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‘Stranger Things’ vs. ‘Obi-Wan Kenobi’: Measurement of this summer’s streaming showdown

‘Stranger Things’ vs.  ‘Obi-Wan Kenobi’: Measurement of this summer’s streaming showdown

Which came out on top in this summer’s big streaming showdown of “Stranger Things” vs. “Obi-Wan Kenobi”? Despite the data now available, we still do not know completely.

As expected, “Stranger Things 4” delivered large ratings for Netflix. “Volume 1” of the popular sci-fi series’ fourth season came out on top biggest premiere weekend ever for an English-language show on the platform, with more than 286 million hours watched, the streamer reported. Even with Nielsen’s reduced numbers, the numbers were enormous: According to the TV ranking giant, “Stranger Things 4” was seen for over 4 billion minutes, or 66.7 million hours, the first weekend.

The season has remained strong in the following weeks, dominating Netflix’s “Top 10” list of the most streamed content each week since its debut, although the weekly viewership has declined over time. Most recently, “Stranger Things 4” collected another 102 million hours for the week 13-19. June, per Netflix data; it has also surpassed “Bridgerton” as the service most set English language series.

Meanwhile, “Obi-Wan Kenobi” achieved a record-breaking premiere for Disney +, according to Nielsen, with more than 1 billion minutes, or 16.7 million hours, of viewing time – obviously far behind “Stranger Things”. (A warning to note here: Nielsen’s power measurements only count in the US – and only on TVs, not computers or other devices, which is one of the reasons why it has received criticism to experienced inaccuracy.)

But just comparing the viewing time of the two programs is not a sufficient calculation in this case. After all, “Stranger Things” had seven new episodes available to watch in its premiere weekend, with playing times ranging from 63 to 100 minutes; “Obi-Wan” had only two, both under an hour long.

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For that reason, Nielsen also calculated the “total number of viewers in the average minute” of both series’ premiere episodes. “Stranger Things” had the advantage here too, with 12.7 million viewers in the first minute of the first episode, against 11.2 million for “Obi-Wan”.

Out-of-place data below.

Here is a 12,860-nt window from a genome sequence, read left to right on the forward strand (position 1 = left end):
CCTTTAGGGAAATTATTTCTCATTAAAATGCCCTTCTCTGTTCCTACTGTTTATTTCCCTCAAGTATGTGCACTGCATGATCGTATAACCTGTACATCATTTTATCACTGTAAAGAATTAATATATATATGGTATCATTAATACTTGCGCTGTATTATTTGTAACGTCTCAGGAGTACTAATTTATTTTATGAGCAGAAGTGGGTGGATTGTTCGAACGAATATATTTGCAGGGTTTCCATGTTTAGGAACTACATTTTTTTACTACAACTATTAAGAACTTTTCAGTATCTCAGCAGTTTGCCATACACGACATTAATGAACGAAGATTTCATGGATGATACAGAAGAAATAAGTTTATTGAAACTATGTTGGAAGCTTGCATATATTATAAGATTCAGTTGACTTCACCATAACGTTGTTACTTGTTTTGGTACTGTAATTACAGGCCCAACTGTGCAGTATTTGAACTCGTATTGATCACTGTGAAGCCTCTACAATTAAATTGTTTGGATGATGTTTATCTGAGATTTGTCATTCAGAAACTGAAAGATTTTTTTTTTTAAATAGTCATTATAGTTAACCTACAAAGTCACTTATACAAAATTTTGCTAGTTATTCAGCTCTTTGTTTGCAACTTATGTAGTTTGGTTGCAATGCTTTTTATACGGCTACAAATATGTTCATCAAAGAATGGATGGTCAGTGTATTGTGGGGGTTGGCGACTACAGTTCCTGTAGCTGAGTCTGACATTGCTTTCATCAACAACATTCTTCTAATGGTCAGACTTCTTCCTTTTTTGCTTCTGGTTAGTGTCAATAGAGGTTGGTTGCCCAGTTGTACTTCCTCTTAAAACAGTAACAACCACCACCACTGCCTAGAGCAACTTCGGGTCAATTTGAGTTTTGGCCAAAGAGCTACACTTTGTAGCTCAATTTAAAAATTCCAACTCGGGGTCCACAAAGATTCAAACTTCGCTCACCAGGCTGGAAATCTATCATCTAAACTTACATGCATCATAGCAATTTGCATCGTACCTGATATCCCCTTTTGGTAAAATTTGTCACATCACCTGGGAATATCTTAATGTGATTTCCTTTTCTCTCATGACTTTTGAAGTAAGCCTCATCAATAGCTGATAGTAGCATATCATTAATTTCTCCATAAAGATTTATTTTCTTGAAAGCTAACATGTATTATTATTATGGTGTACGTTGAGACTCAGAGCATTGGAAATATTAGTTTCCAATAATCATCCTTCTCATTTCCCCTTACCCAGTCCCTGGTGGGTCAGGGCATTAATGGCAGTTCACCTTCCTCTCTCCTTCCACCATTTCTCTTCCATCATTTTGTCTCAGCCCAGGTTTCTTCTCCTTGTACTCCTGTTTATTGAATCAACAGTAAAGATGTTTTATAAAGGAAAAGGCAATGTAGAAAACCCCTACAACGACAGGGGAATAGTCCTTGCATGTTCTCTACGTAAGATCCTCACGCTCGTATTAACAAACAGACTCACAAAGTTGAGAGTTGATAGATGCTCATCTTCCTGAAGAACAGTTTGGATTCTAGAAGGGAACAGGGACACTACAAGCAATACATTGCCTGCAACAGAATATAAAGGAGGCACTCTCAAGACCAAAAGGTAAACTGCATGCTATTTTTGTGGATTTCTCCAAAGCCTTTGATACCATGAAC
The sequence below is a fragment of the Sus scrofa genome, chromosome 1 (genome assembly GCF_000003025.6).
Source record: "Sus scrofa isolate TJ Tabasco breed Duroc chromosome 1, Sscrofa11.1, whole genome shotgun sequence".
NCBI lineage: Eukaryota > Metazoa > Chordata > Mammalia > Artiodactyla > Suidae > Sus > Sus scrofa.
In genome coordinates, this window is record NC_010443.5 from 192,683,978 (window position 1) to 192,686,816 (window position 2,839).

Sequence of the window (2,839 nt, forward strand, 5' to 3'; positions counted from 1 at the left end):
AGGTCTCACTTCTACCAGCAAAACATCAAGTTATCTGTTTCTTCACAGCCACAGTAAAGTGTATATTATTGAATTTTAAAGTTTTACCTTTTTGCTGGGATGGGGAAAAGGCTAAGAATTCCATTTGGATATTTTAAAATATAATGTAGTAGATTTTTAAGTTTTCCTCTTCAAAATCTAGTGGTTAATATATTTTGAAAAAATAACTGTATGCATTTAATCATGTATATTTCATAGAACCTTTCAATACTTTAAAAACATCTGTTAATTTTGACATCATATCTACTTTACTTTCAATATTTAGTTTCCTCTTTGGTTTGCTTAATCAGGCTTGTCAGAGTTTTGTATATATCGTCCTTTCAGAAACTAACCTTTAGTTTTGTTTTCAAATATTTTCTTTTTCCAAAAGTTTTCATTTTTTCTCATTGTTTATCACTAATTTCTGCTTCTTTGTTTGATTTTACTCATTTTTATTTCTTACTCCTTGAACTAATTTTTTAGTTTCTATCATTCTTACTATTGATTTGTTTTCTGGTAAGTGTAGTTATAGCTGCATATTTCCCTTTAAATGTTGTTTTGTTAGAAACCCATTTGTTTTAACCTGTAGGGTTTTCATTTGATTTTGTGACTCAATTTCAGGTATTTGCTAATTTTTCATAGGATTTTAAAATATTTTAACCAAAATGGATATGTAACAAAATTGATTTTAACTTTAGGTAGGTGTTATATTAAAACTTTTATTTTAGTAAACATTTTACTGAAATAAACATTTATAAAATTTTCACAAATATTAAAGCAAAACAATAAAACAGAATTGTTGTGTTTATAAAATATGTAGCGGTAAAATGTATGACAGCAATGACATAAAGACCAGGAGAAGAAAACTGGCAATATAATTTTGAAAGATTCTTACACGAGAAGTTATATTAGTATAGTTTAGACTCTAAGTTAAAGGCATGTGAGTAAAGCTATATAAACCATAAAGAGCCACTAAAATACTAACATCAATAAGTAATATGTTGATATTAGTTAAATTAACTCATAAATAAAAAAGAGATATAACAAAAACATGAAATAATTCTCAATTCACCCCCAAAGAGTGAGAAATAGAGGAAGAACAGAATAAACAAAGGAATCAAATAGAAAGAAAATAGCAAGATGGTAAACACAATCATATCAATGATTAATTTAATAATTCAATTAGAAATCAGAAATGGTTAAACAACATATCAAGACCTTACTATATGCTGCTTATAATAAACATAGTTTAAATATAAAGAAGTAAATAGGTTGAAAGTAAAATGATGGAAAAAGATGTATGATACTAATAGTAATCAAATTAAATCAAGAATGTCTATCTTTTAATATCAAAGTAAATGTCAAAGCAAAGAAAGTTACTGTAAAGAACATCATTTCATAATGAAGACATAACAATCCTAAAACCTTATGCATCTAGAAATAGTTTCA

So no matter how you divide it up, it looks like “Stranger Things” has come out on top, at least for now. “Obi-Wan” has continued to release episodes weekly (the final premieres on Wednesday), and limited viewer data will continue to roll out in the coming weeks. Unlike Netflix, Disney + does not reveal any numbers at all, and Nielsen’s numbers are usually several weeks late. We get a better picture, but not a complete picture, of how “Obi-Wan” performed overall when these numbers come.

But even these numbers – or viewer numbers – are not enough to really measure the results of these programs.

The conditions for success in streaming change dramatically, and judging a series’ true value for a platform is consequently becoming more complicated than ever. Like movies, original streaming programs must deliver large numbers quickly or risk being written off as a failure (especially on Netflix). They must help attract subscribers, but increasingly they must also help convince existing subscribers to stick with it and not just withdraw when they have finished watching a given program.

As such, a series is less important than the service’s library, but the library must continue to grow to keep its subscriber base growing, says conventional wisdom. To do that, a lot of money has to be spent on content, but now investors are starting to become skeptical of these expenses.

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As the power business develops, series must begin to justify their expenses by visibly contributing to the profitability of the services. To do so, answers to many, many unanswered questions will be needed.

Take “Stranger Things.” We know that the arrival of season 4 gave an increase in viewership for the series as a whole, since Netflix’s top 10 ranking has also shown seasons 1-3 since season 4 premiered. We also know that season 3 garnered 582.1 million hours of viewing over the first 28 days, while season 4 has become Netflix’s most popular season of English-language television ever, with over 883 million hours.

But we do not know the total viewing time or the number of viewers for “Stranger Things” over the entire run, or any context for the numbers Netflix has chosen to report. How much of that viewing time for previous seasons came from fans who watched the show again, and how much came from new subscribers who watched it for the first time?

And if these viewers quit and cancel their subscriptions after “Stranger Things 4” drops the remaining episodes next month, how much revenue will the program actually generate, especially with the big movie budget?

These are questions Netflix – and Disney, for that matter – will soon have to answer, like theirs attempts at advertising will require much more disclosure and accountability than the streamers have previously been willing to provide. In the new streaming landscape, even a juggernaut like “Stranger Things” does not mean as much as before.

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